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sunday post: performance piece

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He is sitting behind a guy on the bus to Finsbury Park last week. Said guy is holding his iPhone such that it is easy to read what he is texting, the texts that he receiving. Her message is first and then his:

– still in bed x

– in cab x

The scenarios that would inform such a lie – he is not where he is supposed to be, he is trying to impress her and thinks (or know?) that bus travel isn’t the fastest mode of transit into her deepest deep – proliferate in his mind until they don’t.

Next he tells her that he is being sent to Bradford to cover some murders that happened, x.

***

He is sitting on a train, riding back from a conference in a small city (pop. 44,000). He is sitting with a young but still quite successful novelist and and another academic, a theorist. He talks to the novelist about reviewery, the vicissitudes of teaching writing, the advances that the latter received, the meeting that he himself is having with a literary agent this week. He, they, ignore the theorist, though later he will feel bad about this.

A couple is sitting in the seats across the aisle. She is reading a magazine, he a novel. Not long into the trip, he drops the book noisily on the table between them, pulls out his phone, and begins to play a game instead.

He wonders whether a) he was bored with the novel b) bothered by the volume of their conversation c) bothered by the content of their conversation.

***

Earlier, at the conference dinner, he receives advice about dealing with agents from a novelist who would know. She outlined the differences between working with a big agent at a small house and a small agent at a big house. Later she hinted at the possibility of him reviewing her next novel – joked about whether she would or wouldn’t have him sent a copy, and then made a joke about the Canadian fishing village where his mother grew up, which she knew of, had even visited, or so she let on.

***

At this dinner, he fails to finish his quattro formaggi pizza, or even half of it. He had forgotten that this chain of Italian restaurants was the one where he doesn’t like one of the cheeses on the quattro formaggi.

It is embarrassing, for a man of his size, not to finish – especially in England, where everyone finishes. He is relieved when the wait staff has taken the husk of it away while he is out for a cigarette.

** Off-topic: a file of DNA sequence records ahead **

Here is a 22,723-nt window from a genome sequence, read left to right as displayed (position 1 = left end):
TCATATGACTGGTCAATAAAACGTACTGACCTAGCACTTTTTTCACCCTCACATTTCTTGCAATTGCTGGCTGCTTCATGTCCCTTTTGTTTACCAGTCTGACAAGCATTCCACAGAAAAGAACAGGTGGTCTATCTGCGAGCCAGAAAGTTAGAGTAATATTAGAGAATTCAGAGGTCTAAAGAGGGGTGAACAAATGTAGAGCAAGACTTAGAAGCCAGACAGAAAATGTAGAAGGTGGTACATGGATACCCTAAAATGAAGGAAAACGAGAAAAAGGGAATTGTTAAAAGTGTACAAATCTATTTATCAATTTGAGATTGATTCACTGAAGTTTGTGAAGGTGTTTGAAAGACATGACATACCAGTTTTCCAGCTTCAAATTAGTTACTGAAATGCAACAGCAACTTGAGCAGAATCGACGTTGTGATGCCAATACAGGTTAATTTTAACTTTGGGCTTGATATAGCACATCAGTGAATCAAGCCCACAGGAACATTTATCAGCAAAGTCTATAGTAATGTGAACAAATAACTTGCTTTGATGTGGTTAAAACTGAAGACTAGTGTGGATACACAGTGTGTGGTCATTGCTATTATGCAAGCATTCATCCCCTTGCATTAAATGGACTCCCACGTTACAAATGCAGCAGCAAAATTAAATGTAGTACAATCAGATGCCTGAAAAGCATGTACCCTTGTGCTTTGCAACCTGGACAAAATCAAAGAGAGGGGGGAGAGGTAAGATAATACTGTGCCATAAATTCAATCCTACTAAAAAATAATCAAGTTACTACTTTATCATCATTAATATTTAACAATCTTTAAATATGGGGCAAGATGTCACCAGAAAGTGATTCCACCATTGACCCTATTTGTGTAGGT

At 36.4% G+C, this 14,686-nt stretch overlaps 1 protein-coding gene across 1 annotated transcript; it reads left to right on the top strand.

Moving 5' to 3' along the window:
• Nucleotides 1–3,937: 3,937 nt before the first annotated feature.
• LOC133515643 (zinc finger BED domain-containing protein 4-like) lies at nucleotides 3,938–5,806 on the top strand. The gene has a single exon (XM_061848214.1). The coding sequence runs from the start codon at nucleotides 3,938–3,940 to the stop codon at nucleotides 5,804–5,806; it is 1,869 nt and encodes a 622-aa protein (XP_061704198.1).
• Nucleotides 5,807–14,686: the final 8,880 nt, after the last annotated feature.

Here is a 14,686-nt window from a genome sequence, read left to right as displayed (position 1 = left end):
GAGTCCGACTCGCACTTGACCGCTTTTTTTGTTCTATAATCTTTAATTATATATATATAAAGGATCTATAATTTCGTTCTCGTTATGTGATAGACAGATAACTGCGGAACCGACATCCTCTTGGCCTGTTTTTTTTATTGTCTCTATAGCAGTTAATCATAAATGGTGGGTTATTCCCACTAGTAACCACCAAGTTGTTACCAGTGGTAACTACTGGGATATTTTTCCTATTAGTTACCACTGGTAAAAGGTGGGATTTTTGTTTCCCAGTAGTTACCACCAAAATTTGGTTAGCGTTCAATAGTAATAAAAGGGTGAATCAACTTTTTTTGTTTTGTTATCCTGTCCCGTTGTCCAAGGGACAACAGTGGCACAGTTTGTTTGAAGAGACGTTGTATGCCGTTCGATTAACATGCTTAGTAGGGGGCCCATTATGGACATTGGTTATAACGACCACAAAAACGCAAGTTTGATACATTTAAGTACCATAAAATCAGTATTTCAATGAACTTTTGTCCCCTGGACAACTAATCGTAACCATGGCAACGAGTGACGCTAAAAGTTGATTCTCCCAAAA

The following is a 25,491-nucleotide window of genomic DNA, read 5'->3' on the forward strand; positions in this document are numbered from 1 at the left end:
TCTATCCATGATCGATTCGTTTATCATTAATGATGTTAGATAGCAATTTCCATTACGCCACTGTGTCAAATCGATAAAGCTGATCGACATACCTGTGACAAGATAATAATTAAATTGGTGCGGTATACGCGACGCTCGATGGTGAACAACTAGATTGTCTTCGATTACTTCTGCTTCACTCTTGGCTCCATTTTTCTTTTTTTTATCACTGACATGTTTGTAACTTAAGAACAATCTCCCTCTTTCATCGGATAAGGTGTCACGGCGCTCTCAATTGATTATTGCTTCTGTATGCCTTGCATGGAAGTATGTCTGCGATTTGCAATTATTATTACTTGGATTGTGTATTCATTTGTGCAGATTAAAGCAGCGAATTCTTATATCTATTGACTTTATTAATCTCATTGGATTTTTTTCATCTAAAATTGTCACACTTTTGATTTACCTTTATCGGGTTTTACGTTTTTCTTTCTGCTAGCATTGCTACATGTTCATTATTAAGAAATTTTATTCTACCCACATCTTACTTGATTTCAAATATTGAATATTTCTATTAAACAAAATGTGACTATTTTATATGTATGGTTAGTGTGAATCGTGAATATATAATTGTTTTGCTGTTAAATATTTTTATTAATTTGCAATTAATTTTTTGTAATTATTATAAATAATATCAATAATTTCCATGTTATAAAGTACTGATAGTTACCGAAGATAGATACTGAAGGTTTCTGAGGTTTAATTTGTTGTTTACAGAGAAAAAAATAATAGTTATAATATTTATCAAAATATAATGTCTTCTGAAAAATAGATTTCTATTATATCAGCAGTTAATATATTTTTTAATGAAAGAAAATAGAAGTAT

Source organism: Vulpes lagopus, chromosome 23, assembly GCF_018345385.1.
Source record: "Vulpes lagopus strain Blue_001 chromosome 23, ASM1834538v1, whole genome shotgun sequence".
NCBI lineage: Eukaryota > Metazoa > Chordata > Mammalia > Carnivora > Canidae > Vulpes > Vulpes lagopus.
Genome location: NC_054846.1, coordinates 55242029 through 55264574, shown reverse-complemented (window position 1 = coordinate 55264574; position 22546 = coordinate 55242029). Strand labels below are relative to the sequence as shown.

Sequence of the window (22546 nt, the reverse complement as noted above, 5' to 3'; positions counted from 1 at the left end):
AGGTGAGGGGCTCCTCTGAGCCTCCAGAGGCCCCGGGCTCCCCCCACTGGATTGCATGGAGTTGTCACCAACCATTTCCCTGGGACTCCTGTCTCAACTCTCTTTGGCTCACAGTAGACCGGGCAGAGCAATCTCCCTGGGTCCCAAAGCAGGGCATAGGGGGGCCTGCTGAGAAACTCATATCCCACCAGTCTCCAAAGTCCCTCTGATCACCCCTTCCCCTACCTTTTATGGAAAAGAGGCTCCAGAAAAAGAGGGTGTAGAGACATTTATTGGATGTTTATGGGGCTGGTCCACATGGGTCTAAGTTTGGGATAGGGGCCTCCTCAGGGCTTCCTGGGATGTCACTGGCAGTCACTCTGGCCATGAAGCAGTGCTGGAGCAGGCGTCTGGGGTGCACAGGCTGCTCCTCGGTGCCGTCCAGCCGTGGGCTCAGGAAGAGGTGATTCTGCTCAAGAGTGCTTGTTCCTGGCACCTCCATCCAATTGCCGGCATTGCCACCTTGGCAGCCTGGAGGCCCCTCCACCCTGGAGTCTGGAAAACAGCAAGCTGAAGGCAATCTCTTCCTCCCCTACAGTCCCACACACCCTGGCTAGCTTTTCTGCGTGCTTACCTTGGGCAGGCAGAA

***

Earlier than that, before the dinner, he worried throughout the conference about his extremely persistent cough. He worried for two reasons – that he was really bothering others in the audience was one reason.

***

When he meets a Canadian, say at a conference, he feels a need to prove his Canadianess to them, though he has only ever visited the place. Likewise, when he meets a writer of fiction, he needs to do the same – subtly somehow prove that, despite the fact he’s published nothing nor has he tried to publish anything, at least prospectively he is one too.

The fact that he has a Canadian citizenship card does render the former task easier than the later, but both are in their way confidence games, aimed to sell himself as much as his interlocutor on aspects of his identity that are only themselves fictional, even if legally or prospectively true.

***

A review in The Forward of Joshua Cohen’s forthcoming novel Witz ends on the following note:

At more than 800 pages of involved and unusual reading, “Witz” is a book for those who are prepared to spend the time and effort of a full 40-hour workweek reading a novel. It is a week of work that will be quite unlike any other you’ve ever experienced.

It has taken him at least a full 40-hour workweek to read it, but a work-week entirely conducted after-hours and on buses and trains.

***

At some point this weekend, he decides that he will work exclusively on his novel and not at all on his scholarly work, this summer. Though this, of course, is a lie.

***

On Sunday morning, he reads Terry Eagleton’s review of Christopher Hitchens Hitch-22 in The New Statesman. Later, as he buys the book at his local book shop, the woman at the counter jokes about the picture on the cover, that it is a flattering one given what Hitchens looks like now. She uses at one point the word “sexy,” but he misses the rest of the sentence and doesn’t ask her to repeat it.

Later he uses the index to look for references to the graduate seminar that his wife took with Hitchens during the Fall of 2001 and finds just what he is looking for, which confirms one story that he told someone at the conference the day before. Other stories remain unconfirmed.

***

The night before, upon returning from the conference, he orders both of the young novelist’s novels and discovers, to his surprise, that the young novelist is actually four months older than he is. This is a relief, and explains why this novelist groaned as loud as he did when saw the line on the backcover of Witz: “JOSHUA COHEN was born in 1980 in New Jersey.”

He, like the young novelist, was born in 1976.

***

Later, when he discovers that a podcast of his conference lecture has been posted on the web, he watches it, calls his wife down to watch it. It’s been a long time since she has seen him lecture, years.

She leaves him to it after a few minutes, clearly put off by his fascination with the video, the rapt attention that he pays, there at the kitchen table, to himself.

***